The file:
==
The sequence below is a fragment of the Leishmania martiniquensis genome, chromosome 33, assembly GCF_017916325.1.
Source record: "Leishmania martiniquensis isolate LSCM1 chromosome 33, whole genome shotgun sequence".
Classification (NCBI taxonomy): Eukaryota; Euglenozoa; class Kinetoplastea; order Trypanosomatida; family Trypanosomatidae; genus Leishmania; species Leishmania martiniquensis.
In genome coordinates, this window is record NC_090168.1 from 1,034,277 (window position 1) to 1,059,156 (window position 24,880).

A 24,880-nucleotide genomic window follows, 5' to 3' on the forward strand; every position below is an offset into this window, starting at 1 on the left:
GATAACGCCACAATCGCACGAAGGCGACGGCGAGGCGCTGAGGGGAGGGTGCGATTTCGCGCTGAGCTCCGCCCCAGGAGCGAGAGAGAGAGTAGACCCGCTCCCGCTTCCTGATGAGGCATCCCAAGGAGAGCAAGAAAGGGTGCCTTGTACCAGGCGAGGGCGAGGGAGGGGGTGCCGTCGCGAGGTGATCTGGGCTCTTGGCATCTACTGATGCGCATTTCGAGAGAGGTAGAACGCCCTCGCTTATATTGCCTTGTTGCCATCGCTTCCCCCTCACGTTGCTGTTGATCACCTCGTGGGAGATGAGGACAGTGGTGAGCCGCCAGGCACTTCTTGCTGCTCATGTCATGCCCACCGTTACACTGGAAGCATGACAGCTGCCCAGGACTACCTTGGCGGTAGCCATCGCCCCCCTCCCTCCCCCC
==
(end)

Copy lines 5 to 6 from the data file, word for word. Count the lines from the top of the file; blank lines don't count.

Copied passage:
A 24,880-nucleotide genomic window follows, 5' to 3' on the forward strand; every position below is an offset into this window, starting at 1 on the left:
GATAACGCCACAATCGCACGAAGGCGACGGCGAGGCGCTGAGGGGAGGGTGCGATTTCGCGCTGAGCTCCGCCCCAGGAGCGAGAGAGAGAGTAGACCCGCTCCCGCTTCCTGATGAGGCATCCCAAGGAGAGCAAGAAAGGGTGCCTTGTACCAGGCGAGGGCGAGGGAGGGGGTGCCGTCGCGAGGTGATCTGGGCTCTTGGCATCTACTGATGCGCATTTCGAGAGAGGTAGAACGCCCTCGCTTATATTGCCTTGTTGCCATCGCTTCCCCCTCACGTTGCTGTTGATCACCTCGTGGGAGATGAGGACAGTGGTGAGCCGCCAGGCACTTCTTGCTGCTCATGTCATGCCCACCGTTACACTGGAAGCATGACAGCTGCCCAGGACTACCTTGGCGGTAGCCATCGCCCCCCTCCCTCCCCCC